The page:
A fortnight has passed already since the last Blog Gems, can you believe it?  Jen's prompt this week is "favourite posts".  Never Thought is not really too old, but it's definitely one of my favorites, and seems to be a favorite of my readers as well.  Enjoy!

Sunday, March 27, 2011

Spring? Are You There?

Last year in Maine we were spoiled with very little snow, a thaw in February, and flowers popping up in March.  This year we broke crazy snow records, had an obscene amount of snow days, and spent lots of time putting on our various layers of clothing every morning.  According to the calendar Spring is suppose to be here.  Yet we had a snow day just four days ago.  We're hanging out in those frigid 30s.  The boys and I are ready for Spring!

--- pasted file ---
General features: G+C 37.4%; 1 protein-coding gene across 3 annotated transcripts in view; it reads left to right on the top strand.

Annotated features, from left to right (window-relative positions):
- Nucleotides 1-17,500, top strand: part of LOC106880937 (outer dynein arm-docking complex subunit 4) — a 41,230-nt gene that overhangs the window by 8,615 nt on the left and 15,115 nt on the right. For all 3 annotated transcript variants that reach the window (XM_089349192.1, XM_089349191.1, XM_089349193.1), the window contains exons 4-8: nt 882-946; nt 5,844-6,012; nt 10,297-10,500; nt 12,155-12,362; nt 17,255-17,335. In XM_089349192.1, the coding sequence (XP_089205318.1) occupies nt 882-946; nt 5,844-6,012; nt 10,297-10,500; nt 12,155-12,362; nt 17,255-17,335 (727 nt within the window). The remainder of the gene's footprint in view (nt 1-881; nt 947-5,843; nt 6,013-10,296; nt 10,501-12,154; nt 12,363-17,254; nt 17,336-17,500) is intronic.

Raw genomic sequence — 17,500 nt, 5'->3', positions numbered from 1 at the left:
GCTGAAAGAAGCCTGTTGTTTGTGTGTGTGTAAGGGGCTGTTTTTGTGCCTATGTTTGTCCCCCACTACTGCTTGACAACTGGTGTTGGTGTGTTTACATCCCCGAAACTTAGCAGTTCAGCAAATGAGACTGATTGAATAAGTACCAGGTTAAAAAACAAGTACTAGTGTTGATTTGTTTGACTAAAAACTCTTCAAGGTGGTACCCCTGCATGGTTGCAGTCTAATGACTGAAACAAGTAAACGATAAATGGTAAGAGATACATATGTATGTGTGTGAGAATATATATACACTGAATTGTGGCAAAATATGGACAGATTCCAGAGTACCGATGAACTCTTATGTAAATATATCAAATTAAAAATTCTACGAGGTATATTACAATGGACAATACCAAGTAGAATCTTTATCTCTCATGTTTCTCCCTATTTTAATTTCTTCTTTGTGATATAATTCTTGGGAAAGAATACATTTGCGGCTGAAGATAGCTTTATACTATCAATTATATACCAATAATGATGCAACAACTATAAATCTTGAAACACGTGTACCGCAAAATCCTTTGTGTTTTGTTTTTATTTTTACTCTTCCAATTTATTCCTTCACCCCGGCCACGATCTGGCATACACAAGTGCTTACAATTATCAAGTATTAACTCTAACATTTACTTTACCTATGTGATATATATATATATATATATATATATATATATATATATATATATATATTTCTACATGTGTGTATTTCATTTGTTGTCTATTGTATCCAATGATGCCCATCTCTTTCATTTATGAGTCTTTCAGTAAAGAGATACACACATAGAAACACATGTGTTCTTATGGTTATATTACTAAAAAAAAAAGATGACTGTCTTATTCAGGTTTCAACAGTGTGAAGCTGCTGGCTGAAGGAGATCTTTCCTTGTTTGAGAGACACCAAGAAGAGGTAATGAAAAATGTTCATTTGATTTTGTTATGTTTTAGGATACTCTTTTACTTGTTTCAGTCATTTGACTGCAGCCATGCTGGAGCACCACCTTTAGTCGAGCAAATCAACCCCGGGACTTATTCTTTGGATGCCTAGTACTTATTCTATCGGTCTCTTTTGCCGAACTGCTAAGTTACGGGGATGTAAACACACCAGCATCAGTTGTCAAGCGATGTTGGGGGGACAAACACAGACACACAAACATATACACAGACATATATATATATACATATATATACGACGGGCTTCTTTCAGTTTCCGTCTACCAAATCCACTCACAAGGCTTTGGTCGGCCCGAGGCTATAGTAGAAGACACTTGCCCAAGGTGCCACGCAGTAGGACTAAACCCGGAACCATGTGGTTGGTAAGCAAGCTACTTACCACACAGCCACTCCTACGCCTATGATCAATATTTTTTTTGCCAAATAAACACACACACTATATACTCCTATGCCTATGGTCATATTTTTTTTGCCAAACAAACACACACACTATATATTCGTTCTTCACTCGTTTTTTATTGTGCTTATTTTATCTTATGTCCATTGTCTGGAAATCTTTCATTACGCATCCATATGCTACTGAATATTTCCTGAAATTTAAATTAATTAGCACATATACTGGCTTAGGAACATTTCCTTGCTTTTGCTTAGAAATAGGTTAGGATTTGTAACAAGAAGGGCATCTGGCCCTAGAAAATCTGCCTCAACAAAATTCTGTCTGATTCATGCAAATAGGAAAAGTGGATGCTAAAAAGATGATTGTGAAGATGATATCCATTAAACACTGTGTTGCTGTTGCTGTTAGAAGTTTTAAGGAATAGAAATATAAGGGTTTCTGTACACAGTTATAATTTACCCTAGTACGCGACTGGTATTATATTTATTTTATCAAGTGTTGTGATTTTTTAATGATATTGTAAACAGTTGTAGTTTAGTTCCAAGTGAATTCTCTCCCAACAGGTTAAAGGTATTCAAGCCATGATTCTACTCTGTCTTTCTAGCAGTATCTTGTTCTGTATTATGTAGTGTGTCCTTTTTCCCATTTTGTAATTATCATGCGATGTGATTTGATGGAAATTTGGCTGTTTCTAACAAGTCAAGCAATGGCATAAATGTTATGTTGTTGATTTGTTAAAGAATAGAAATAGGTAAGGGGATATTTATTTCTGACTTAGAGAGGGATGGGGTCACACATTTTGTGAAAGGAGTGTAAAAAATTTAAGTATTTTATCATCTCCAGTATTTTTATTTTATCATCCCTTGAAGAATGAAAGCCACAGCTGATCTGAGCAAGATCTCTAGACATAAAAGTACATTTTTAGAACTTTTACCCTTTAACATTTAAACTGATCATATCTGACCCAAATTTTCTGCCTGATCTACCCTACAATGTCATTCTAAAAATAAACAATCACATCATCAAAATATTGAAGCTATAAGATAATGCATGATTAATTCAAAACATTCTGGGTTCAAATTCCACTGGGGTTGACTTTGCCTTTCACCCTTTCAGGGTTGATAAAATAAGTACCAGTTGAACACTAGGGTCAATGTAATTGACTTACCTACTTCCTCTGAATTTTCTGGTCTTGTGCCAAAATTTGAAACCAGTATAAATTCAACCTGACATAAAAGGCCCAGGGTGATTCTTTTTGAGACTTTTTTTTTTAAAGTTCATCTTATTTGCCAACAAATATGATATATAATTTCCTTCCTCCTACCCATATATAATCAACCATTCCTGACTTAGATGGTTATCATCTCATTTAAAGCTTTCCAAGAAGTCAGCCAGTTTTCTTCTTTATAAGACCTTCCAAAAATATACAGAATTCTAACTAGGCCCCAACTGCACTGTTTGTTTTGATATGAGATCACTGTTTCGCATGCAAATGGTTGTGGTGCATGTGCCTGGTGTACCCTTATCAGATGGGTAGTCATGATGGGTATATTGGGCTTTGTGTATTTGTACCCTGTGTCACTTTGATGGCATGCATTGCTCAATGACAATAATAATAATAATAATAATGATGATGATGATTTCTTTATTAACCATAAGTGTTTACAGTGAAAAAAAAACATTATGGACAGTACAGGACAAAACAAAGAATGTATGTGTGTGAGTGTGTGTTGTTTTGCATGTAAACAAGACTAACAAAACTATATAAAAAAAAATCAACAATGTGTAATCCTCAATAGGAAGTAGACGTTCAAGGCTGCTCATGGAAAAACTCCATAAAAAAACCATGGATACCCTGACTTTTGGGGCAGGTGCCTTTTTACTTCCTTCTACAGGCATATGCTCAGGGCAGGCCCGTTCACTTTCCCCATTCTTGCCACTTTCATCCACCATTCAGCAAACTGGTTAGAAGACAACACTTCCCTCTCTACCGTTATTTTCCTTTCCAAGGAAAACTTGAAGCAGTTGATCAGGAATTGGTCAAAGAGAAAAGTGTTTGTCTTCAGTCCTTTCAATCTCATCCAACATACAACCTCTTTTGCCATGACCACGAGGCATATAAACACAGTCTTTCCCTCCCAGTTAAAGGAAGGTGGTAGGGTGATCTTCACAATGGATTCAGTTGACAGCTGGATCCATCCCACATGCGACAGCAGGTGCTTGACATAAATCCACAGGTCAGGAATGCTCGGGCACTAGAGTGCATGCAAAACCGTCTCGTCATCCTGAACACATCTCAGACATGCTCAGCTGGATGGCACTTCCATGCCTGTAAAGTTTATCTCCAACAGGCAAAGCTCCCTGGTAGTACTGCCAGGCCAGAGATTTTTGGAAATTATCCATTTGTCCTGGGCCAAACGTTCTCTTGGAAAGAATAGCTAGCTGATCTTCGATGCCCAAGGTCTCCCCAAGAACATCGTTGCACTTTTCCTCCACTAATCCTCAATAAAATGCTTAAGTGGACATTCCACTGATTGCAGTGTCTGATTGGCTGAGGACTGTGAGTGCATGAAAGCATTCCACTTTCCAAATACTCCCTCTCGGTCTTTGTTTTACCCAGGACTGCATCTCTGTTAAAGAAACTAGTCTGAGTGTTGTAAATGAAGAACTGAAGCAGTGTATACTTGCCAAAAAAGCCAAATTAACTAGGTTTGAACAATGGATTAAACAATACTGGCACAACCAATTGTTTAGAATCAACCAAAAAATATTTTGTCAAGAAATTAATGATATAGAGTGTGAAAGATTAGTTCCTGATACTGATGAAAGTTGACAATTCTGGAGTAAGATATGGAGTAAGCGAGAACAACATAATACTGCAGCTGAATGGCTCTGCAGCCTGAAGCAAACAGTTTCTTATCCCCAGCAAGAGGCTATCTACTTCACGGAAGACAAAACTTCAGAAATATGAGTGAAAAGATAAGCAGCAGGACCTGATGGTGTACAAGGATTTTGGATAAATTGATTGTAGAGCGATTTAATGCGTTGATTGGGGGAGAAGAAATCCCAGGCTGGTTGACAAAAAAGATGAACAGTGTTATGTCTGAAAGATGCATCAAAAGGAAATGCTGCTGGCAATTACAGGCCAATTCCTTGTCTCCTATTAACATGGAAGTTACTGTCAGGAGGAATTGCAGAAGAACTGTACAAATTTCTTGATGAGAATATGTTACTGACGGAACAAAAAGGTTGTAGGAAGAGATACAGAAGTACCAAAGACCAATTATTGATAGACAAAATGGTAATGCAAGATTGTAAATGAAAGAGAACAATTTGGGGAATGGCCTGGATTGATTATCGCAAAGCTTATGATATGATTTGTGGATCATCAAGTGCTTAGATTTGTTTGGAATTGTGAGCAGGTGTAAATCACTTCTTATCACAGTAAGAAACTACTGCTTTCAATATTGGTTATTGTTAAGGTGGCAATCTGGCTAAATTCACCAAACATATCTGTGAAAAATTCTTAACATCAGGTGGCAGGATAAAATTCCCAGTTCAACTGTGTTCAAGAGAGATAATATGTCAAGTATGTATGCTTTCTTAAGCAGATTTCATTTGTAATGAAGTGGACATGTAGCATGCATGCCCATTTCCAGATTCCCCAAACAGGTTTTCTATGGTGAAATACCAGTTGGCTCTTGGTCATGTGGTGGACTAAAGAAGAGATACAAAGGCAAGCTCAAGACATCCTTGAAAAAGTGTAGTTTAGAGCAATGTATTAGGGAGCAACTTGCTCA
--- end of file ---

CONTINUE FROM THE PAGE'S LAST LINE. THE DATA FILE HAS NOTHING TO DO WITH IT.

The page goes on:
We welcomed Spring a couple of weeks ago by making a stained-glass window on our door.  I told the boys they were only allowed to use Spring colors because I'm tired of the drab winter landscape out the door.

Would love to take credit for this idea.
Unfortunately, it is not so.
I have to thank The Artful Parent for that.
Trying to get the boys to pose.
All Brian cared about was that I let him
watch Monsters Vs. Aliens.

Then yesterday we decided to make caterpillars.  Egg-carton caterpillars: they never get old no matter how many times you make them.  Ours started to morph into some sort of other insect as long pipecleaner legs and antennas were attached.  
Brian REALLY got into this craft.  I never knew before, but he has a special affinity towards glitter.

Corbin and his "realistic" caterpillar.  He's so over my whimsical stuff, he wanted to have "realistic" colors.
"Realistic" was his word of the day.

Brian never looks pleased when I make him pose- but he really did have fun.  I promise!

Brian's masterpiece.

Corbin's insect.  A friend of mine pointed out his resemblance to Plankton.

Our three creations basking in the warm sun